I flew to Dubai on an Emirates Airlines Boeing 777. For the most part, the flight was comfortable even if a little long. I must be more used to intercontinental flights than I thought, though, as the fifteen hour flight really didn’t bother me all that much. If anything, the only real drawback to the flight was that my iPod Classic malfunctioned, preventing me from watching or listening to any media on it. Fortunately, the airplane’s media system had more movies than I could have possibly imagined, so I entertained myself by watching Watchmen and Disney’s Atlantis… when I wasn’t sleeping, that is.
Going through immigration and customs was a breeze, and fortunately there was someone from the hotel waiting outside of customs to pick me up and get me to the hotel. The hotel is located in an area called the Green Community, which is a bit distance outside of the city proper and kind of in the middle of nowhere. As we drove to the hotel, I was amazed by the sheer amount of construction that was being done; it was as if they were building a completely brand new megalopolis. I even saw the Burj Dubai in the distance. I tell you, even from far away that building is highly impressive.
Once I got checked in at the hotel, I decided to have some dinner (as it was around 6 PM local time when I landed), and checked out one of the hotel restaurants. I ended up sitting outside right by the pool, availing myself of the barbecue on the buffet, and especially the chicken and lamb. That’s where I realized just how hot it got in Dubai; it was around 8 PM and the sun had set, yet it was still at least 90 degrees outside. I ordered some water with my meal, and sweated as I ate and drank. As soon as I was done there, I wandered over to the hotel bar. In the United Arab Emirates, alcohol is only allowed to be served in hotels, so I figured I might as well have some there. I ended up sitting on the balcony with a cold Heineken, adjusting to the heat, and communicating with friends and colleagues back home via my iPhone. After I was done with my drink, I headed to bed.
The next day was a Saturday. The people at the facility I was going to be working at were going to be there that day working, but I felt I needed a day to try and recover from what jet lag I had. It turned out to be a good thing I was, because I ended up sleeping for most of the afternoon. I also encountered a rather unpleasant shock that showed how much more expensive Dubai could be: while internet access is generally free at US Courtyard by Marriotts, here it was $20 or so a day(!). Needless to say, for the most part, unless I was at the work facility I ended up using my iPhone for internet access for most of my trip.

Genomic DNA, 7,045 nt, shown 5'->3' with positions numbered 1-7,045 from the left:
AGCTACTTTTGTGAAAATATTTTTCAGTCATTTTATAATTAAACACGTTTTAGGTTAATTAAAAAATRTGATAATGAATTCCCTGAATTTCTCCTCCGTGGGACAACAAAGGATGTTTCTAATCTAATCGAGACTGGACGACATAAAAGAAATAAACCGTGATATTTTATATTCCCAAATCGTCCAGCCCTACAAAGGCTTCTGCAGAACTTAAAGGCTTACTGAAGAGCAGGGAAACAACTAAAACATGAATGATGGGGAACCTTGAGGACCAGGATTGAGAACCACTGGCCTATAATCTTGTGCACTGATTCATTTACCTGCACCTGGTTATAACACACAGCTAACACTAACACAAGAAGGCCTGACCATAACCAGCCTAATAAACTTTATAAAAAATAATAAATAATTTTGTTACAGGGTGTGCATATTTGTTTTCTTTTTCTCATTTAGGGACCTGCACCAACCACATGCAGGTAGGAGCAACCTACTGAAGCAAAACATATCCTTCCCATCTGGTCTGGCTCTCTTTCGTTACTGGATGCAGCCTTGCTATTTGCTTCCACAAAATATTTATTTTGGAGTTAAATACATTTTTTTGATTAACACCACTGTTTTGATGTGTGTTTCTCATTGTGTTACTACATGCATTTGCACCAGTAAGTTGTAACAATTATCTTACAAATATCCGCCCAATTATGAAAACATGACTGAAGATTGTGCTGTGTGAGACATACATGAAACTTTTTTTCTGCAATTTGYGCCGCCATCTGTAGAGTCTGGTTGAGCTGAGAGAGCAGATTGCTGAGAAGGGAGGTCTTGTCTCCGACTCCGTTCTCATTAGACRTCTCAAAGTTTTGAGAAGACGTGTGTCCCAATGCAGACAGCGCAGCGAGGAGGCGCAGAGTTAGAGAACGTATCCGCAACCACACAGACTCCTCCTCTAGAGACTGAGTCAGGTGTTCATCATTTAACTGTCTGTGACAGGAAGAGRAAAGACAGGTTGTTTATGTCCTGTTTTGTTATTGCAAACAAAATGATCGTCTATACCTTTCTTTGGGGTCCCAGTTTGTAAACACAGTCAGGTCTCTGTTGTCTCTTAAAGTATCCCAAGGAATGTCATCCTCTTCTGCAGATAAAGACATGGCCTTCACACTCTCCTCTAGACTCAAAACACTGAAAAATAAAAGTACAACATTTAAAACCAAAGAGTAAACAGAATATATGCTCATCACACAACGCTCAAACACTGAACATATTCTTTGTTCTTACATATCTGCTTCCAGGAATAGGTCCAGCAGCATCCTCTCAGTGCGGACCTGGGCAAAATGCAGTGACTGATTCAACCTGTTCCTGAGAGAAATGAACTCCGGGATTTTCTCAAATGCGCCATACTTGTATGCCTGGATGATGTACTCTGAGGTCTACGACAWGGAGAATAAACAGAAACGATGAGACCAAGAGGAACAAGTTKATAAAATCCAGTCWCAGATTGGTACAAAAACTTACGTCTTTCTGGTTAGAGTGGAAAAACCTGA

Now, before I go any further, I suppose I should describe what the culture was like there. If it wasn’t for the lack of clouds and the signs being in both Arabic and English, for the most part I could have sworn I was back home. In fact, I saw more signs that were English-only as opposed to Arabic-only. The range of cars one would find there was about the same as one would find here, including even Dodges. The food available to me was pretty much the same as one would find here, too. Sausage and bacon wasn’t a problem, as places would serve beef or turkey versions as opposed to pork. Men wearing thawbs (called kanduras there) and women wearing hajibs were commonplace, though not all women kept their face completely covered. Finding Arabic books was a bit interesting, as I had intended on getting a copy of Twilight in Arabic for friends, but in the bookstores I went to most of the books were in English.
After having lunch at a Chili’s Too in the shopping center connected to the hotel and resting for the afternoon, I decided to take a free shuttle to the Mall of the Emirates. To say the place is huge is an understatement. The entire place was two to three levels, and had at least two food courts (one with full-size restaurants), a movie theater, an entertainment complex, and of course Ski Dubai. At least one part of the place was set aside of traditional Arabic wares, while many sections were nothing but Western stores, including places you’d expect to see in the States like Marble Slab, TGI Friday’s, Border’s, Virgin Megastore, and the like. I spent a full two and a half hours looking around, seeing what they had compared to us, and overall being very impressed. A friend asked me if I stood out like a sore thumb (as an Arab in a thawb would here), and the answer is, “Certainly not.” There were about as many Westerners as there were Arabs that I could see, and even many Arabs were wearing Western clothing.
Another thing that one notices over there is how many foreigners there are working there. For example, most of the “working class” grunts I saw over there were primarily Indians, working to send money back home to their families in India. In restaurants, that I saw, the women working as waitresses were primarily Asian. As for the “working girls” in Dubai, well… believe it or not, I never saw any. They mostly congregate around the hotels in the city, and the Green Community is far enough out of the way they apparently don’t consider it working hanging around.
After two and a half hours of wandering around the mall and taking in the sights, I headed back to the shuttle pickup area to head back to the hotel. Once there, I went straight to the hotel bar and had a Heineken and people-watched, while communicating to friends/family back home via iPhone. I ended up going to bed early, but didn’t sleep too well as jet lag was still being a pain.
The next day was the big day for me, as I had to get to work at the facility. Posts about that will be forthcoming in the next couple of days. :-)